Or for more information:

01488 648468 Have a chat with one of our team.
Need more information? Please get in touch.
Free Demo

The Best and Worst Communication Methods in Project Management

Poor communication in project management is a big problem for organisations.

A survey of 400 companies with 100,000 employees each cited an average loss per company of £47.31 million per year because of inadequate communication between employees.

That’s even before you discuss your communications with external partners. Using incorrect methods is likely to lead to collaboration failure and a breakdown in your relationship with them.

In this blog post, we’re going to list some of the best (and worst) communication methods in project management.

The worst

Let’s start with the worst ones, shall we? If the statistic about the huge amount of money lost concerned you, I would recommend reading on to discover the types of communication methods in project management you need to avoid.

This is even more important when you consider that poor communication methods are a key reason for most project management failures.

Taking a closer look at the common tools you use every day, it’s clear why these are now inadequate for 21st Century project management.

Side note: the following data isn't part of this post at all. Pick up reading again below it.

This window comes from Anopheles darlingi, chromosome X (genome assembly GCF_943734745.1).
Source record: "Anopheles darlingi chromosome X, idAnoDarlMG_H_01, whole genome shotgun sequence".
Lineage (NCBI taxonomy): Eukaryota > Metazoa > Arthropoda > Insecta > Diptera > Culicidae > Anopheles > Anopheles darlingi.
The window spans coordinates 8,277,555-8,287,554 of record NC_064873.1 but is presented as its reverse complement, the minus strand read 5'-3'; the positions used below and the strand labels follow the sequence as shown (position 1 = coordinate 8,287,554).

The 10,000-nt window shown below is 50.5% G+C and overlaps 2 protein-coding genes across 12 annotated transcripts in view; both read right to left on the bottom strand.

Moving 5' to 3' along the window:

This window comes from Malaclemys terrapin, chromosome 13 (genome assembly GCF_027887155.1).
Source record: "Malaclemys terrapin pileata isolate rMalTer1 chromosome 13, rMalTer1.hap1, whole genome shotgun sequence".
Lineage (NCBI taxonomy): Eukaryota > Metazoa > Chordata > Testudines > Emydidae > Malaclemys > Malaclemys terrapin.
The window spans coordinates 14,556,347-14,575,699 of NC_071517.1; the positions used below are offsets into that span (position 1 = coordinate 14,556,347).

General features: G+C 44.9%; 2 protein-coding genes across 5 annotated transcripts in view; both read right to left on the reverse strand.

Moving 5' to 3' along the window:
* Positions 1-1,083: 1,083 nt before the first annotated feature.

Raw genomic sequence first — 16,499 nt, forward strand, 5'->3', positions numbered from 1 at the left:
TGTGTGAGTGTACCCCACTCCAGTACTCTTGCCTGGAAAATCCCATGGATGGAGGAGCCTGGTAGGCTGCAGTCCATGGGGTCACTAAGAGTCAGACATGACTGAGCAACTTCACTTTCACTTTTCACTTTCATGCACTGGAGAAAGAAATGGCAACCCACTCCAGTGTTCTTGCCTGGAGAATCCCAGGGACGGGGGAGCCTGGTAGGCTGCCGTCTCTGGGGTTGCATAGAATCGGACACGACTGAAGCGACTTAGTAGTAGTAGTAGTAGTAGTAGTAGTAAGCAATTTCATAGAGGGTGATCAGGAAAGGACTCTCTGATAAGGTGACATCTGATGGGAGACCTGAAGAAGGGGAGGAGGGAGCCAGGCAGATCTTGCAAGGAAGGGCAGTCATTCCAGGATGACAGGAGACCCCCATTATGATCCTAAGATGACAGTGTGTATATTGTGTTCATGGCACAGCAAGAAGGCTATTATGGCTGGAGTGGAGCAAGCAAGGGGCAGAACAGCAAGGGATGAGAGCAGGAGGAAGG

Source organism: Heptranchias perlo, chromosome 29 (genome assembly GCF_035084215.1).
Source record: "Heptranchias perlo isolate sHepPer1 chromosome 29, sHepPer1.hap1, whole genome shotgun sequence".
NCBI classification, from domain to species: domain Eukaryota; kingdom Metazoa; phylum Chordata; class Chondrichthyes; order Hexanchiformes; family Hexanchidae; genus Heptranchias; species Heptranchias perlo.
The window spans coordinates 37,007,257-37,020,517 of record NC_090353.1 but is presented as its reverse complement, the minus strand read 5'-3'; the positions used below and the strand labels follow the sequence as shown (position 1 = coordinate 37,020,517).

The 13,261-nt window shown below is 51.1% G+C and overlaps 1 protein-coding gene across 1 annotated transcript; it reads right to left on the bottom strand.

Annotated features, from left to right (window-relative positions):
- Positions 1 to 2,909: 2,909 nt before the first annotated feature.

Since exploding onto the scene in the 1990s, email has become the norm for communicating inside and outside of the workplace.

However, opinions are starting to change. It is now known as one of the biggest productivity killers and project managers are increasingly looking for alternative ways to communicate with stakeholders.

Firewalls are also causing major issues. These are set up to provide a barrier between a trusted network and an untrusted network.

However, problems begin to surface when you try and send an important document and it is blocked from reaching its recipient.

Only hours later do you realise this has happened and by then, a deadline might have passed or you may have upset a stakeholder who was expecting to receive it hours earlier.

However, stopping people from using email to collaborate on documents is easier said than done.

Video conferencing

Video conferencing was first introduced to bridge the gap between people in the office and others based remotely.

On the surface, this works well. It’s more personal than a phone call as you can see their face and be more interactive compared to sending an email.

But there are issues with video communication. For one, ‘halted’ or ‘broken’ conversation is common.

What do I mean by this? Well, when multiple people are on a conference call, voices tend to overlap and individuals can’t be sure if another person is talking or going to start talking. This ‘lag’ in video conferencing is problematic as the conversation then becomes disjointed and key points are missed.

This creates a barrier to collaborating effectively and leaves all your stakeholders disengaged with the project, as they feel they’re unable to contribute fully.



How many meetings do you hold a day? A week? A year?

According to a European survey of 2,000 employees, the average worker spends an equivalent of 23 days a year in meetings. With the claim being that 56% of those meetings are generally ‘unproductive’. That equates to a lot of wasted time!

This includes meetings with your external partners. However, they have the added inconvenience of having to travel to your office.